“Is it too late for the disappearing Colombian islands of San Bernardo? ‘Our only option is to flee,'” lament local residents.
Residents of the small Colombian island of Santa Cruz del Islote are accustomed to being awoken by the peaceful sound of waves. However, this seemingly idyllic noise can actually be unsettling and disruptive.
As islanders awaken and step out of bed, they can feel the wetness on their feet and realize that their homes have once again been submerged.
Santa Cruz del Islote, part of the San Bernardo archipelago, a few miles off Colombia’s Caribbean coast, is typical of many of the world’s low-lying coastal regions now at the forefront of the escalating battle against the climate crisis.
Adrián Caraballo, a young islander and local climate activist, expresses deep concern over the rising tides and sea levels that are causing flooding and threatening the existence of island homes. He fears that their islands may eventually disappear.
Caraballo remembers walking through water that reached up to their ankles on the streets during a recent flood on Santa Cruz del Islote, which is known as one of the most densely populated islands in the world.
The group of 10 small islands in the archipelago is located within a preserved natural park and is inhabited by approximately 1,500 individuals. These islands are surrounded by an elaborate network of coral reefs and a thick tangle of mangroves, with an average elevation of only 2 meters above the water’s surface.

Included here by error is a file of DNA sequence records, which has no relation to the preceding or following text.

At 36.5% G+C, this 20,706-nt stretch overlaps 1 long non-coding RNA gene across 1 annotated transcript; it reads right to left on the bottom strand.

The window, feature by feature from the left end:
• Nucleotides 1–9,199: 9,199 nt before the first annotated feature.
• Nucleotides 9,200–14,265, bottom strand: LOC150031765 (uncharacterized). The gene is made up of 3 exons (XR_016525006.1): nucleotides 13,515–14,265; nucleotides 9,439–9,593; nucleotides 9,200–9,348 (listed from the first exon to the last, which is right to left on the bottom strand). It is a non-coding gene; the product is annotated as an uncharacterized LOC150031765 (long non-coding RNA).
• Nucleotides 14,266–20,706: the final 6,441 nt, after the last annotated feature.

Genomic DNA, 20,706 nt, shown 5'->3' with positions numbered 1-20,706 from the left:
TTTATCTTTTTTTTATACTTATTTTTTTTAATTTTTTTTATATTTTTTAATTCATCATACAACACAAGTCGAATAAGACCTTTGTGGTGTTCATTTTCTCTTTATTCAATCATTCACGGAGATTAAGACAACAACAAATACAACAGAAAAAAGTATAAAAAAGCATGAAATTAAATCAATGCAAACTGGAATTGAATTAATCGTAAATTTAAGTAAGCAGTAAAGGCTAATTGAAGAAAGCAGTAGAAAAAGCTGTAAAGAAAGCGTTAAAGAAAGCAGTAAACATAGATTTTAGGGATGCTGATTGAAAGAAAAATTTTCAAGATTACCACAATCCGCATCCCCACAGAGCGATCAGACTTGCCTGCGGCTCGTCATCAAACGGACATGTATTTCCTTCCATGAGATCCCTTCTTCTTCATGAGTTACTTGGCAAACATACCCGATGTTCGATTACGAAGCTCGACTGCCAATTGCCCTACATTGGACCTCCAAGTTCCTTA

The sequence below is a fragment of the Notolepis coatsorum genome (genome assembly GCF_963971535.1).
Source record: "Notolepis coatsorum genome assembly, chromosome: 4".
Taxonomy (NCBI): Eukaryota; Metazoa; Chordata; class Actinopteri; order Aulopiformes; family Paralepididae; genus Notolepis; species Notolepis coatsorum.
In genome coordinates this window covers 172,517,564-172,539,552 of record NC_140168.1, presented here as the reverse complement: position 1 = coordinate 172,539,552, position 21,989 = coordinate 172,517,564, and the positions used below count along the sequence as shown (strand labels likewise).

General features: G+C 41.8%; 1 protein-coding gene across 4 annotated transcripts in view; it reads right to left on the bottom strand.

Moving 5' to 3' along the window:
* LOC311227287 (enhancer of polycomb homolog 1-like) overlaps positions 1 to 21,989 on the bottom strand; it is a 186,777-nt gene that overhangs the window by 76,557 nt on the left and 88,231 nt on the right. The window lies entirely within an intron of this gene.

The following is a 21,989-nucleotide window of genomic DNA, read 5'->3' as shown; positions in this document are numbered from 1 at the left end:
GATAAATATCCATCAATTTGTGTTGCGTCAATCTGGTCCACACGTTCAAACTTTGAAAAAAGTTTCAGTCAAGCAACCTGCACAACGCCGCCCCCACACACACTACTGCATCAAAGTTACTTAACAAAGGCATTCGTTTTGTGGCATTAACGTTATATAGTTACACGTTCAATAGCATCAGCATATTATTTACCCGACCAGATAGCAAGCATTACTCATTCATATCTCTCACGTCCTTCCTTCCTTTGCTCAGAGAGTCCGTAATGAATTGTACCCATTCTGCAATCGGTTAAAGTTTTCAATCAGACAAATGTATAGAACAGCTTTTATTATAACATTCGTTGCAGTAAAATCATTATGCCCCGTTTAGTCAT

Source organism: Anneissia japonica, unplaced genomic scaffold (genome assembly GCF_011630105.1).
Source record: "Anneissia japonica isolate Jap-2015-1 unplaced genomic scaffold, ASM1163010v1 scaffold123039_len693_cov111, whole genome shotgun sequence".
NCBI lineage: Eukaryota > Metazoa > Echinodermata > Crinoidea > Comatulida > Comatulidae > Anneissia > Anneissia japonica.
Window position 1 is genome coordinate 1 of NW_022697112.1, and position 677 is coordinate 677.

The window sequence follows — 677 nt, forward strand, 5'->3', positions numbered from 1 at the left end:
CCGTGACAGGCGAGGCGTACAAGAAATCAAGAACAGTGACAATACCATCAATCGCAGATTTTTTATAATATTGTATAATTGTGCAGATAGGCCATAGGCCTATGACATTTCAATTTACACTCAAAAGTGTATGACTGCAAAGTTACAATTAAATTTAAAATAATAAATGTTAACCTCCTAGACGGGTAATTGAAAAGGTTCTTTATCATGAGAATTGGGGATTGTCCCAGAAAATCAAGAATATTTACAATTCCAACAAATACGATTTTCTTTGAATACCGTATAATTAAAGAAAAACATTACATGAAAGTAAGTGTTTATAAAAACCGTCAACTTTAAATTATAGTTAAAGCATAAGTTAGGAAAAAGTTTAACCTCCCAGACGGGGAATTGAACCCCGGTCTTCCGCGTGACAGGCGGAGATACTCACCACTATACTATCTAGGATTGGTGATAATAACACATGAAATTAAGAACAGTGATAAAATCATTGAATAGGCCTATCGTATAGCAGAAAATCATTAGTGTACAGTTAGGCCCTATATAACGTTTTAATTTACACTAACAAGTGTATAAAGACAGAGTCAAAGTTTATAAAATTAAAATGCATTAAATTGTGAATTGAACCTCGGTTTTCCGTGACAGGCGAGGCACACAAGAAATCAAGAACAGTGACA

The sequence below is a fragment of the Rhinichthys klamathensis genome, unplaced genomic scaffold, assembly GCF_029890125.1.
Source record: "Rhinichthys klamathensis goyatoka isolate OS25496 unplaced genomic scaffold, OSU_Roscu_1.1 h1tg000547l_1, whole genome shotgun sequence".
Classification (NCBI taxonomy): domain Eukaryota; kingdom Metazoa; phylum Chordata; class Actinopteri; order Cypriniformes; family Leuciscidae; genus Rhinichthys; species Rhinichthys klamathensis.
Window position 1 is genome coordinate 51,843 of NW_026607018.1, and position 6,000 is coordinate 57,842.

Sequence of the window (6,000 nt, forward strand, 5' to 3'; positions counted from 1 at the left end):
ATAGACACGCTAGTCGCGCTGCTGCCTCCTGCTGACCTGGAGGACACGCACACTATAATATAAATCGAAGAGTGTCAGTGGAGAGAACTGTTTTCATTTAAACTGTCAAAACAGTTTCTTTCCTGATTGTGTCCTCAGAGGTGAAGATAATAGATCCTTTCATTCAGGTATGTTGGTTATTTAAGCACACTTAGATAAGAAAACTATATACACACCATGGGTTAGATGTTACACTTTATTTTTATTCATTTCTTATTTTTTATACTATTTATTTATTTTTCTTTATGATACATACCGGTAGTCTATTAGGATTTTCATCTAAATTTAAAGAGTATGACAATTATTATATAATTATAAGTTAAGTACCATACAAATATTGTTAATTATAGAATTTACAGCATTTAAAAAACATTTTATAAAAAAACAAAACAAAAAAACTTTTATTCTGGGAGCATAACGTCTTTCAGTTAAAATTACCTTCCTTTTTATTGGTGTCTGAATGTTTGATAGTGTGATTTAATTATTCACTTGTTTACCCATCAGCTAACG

Sea levels are projected to increase by 30cm by 2050, posing a threat to the survival of the people of San Bernardo and potentially leading to the disappearance of the islands.
The inhabitants of this area rely on traditional fishing and tourism for their livelihood. Some of the islands in the archipelago have already vanished due to increasing sea levels, while the remaining ones are facing challenges such as erosion and shifts in ocean temperatures, acidity, and marine life diversity caused by the climate emergency. These factors are depleting the fish population, which is crucial for the local economy and sustenance of families.
Juan Manuel Díaz, the director of Fundación MarViva Colombia, a regional conservation group, expresses dismay over the loss of not only human life, but also a valuable ecological heritage. He reflects on how much has changed in San Bernardo, which he knew four decades ago.
The fate of Maravilla Island serves as a stark reminder of the archipelago’s predicament. Once known among locals as “Bird Island”, because of its flocks of migrating frigates, albatrosses and pelicans, the one-hectare (2.47 acre) islet was granted state protection for “its conditions to be preserved in perpetuity”. Yet it had vanished by 2017, swallowed by rising seas. Now it is nothing more than a snorkelling spot for tourists.
Previous alerts had been issued, stating that the islands of Carivanita and Pérdida had allegedly vanished approximately 60 years ago, as stated in a study conducted in 2019.
According to conservationists and scientists in the area, Maravilla will not be the only one to disappear in San Bernardo. “Unfortunately, the future of these islands is one of disappearance,” says Díaz.
The islands of Ceycén and Panda are at risk of being submerged within the next decade, causing concern among the residents. Panda Island was previously divided in half due to the encroaching waters and the deterioration of its mangrove forests.
The biggest island in San Bernardo is Múcura Island, which is currently facing the challenges of the climate crisis. The area experiences frequent flooding, posing a threat to the primary school that educates approximately 30 students.